Job Nesuton (d. 1675)
Job Nesuton was a Massachuset Indian who likely first met John Eliot in 1646, when Eliot began preaching to the Indians at Nonantum (in present-day Newton, Massachusetts). By the time Nesuton came to work with Eliot, Cockenoe, Eliot’s previous native interpreter, had left his service. Nesuton proved to be a valuable replacement for Cockenoe. In a letter to the Society for the Propagation of the Gospel in New England dated August 21, 1650, Eliot writes:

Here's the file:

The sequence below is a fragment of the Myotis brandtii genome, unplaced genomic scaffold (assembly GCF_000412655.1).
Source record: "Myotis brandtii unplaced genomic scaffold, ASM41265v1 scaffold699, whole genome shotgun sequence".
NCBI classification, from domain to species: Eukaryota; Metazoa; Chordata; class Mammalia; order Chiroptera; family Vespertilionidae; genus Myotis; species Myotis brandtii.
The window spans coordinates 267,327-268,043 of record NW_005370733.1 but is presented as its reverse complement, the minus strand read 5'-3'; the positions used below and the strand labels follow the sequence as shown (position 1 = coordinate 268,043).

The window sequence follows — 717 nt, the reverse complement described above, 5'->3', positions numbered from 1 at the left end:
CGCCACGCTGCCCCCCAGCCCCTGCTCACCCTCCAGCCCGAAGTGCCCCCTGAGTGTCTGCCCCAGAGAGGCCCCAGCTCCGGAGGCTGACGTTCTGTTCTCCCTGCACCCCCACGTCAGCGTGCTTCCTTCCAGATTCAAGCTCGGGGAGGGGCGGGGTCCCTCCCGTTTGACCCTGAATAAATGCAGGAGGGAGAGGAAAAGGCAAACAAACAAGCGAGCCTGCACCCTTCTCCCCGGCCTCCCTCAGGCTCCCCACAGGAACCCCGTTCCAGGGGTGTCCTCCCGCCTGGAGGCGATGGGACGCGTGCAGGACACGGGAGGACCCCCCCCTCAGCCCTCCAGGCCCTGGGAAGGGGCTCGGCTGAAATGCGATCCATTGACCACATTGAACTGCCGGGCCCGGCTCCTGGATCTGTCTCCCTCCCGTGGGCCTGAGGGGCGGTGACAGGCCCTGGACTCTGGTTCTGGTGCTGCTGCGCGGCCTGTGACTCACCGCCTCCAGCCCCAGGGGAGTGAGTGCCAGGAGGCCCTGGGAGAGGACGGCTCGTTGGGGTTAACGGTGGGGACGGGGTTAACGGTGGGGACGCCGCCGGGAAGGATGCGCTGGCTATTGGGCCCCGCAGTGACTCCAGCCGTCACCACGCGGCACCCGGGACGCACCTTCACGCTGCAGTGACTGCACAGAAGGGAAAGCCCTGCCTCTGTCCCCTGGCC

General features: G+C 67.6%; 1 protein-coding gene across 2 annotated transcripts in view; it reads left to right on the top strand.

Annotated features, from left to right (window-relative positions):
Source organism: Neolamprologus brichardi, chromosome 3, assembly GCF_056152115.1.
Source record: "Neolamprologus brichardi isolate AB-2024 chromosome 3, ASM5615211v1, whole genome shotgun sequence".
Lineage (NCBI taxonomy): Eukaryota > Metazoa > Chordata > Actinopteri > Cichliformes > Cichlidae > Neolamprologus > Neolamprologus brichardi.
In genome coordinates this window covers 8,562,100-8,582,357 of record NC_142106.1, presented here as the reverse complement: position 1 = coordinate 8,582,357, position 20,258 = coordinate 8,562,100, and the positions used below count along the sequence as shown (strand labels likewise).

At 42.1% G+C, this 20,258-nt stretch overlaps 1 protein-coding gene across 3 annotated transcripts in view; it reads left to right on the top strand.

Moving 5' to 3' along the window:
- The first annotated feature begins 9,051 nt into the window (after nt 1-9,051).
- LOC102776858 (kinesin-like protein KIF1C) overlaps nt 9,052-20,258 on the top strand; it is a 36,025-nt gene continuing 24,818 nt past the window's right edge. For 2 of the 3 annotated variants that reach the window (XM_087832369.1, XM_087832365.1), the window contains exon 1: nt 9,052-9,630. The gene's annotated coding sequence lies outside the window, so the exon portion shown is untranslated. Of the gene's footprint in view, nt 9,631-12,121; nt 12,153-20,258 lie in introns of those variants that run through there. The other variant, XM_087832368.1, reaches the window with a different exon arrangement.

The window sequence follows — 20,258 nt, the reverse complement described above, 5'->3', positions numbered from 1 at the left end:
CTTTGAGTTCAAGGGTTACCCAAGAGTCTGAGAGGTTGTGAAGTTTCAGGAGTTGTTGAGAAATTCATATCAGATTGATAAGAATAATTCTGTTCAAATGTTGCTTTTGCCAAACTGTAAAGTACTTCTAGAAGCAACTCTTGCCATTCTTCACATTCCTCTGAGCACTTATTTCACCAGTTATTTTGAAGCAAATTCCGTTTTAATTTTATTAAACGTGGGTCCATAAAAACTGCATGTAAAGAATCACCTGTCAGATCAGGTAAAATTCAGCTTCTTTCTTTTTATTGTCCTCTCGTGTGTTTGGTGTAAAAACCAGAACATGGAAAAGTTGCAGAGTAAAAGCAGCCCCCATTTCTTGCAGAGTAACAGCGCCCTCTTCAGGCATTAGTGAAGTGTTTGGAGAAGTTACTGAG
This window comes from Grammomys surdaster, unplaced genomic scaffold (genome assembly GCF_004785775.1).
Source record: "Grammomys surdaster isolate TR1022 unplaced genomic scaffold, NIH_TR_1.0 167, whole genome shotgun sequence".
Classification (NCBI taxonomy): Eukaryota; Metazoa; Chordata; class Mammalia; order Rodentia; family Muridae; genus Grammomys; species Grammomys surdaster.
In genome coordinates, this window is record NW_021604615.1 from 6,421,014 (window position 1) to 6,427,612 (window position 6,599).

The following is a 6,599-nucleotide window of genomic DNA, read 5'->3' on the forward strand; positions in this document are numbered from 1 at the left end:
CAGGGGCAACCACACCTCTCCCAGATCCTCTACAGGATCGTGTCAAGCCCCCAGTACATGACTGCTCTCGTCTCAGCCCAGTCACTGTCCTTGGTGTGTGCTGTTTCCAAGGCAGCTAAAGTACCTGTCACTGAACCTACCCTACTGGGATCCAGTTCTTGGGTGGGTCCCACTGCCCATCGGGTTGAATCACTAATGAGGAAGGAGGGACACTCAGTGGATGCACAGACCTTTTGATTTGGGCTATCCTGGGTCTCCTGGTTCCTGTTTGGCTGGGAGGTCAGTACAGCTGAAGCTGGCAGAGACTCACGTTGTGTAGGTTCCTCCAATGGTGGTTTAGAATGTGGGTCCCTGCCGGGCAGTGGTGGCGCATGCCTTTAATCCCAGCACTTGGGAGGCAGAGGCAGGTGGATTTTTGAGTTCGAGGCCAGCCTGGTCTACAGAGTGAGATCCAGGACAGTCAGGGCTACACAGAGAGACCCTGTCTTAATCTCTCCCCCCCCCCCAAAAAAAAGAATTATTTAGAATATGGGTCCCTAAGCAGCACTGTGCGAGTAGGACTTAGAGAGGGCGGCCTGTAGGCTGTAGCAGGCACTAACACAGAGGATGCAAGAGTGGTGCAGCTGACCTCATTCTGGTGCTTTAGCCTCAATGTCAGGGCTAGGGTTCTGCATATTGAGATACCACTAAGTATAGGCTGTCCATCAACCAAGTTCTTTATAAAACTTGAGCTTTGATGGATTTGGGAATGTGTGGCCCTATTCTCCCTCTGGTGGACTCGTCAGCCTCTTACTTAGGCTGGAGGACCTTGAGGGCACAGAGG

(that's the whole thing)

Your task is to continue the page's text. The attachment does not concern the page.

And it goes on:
I have one already who can write, so that I can read his writing well, and he (with some paines and teaching) can read mine; I hope the Lord will both inlarge his understanding, and others also to do as he doth…
By 1651, Nesuton was working as a schoolmaster in the praying town at Natick. Shortly thereafter, Nesuton served as Eliot’s closest translator and interpreter, a position he held for nearly twenty-five years. It was during this time that Eliot produced the bulk of his native-language translations, including the Algonquian Bible, completed in 1663.
Nesuton died in 1675, fighting on the side of the colonists in King Philip’s War.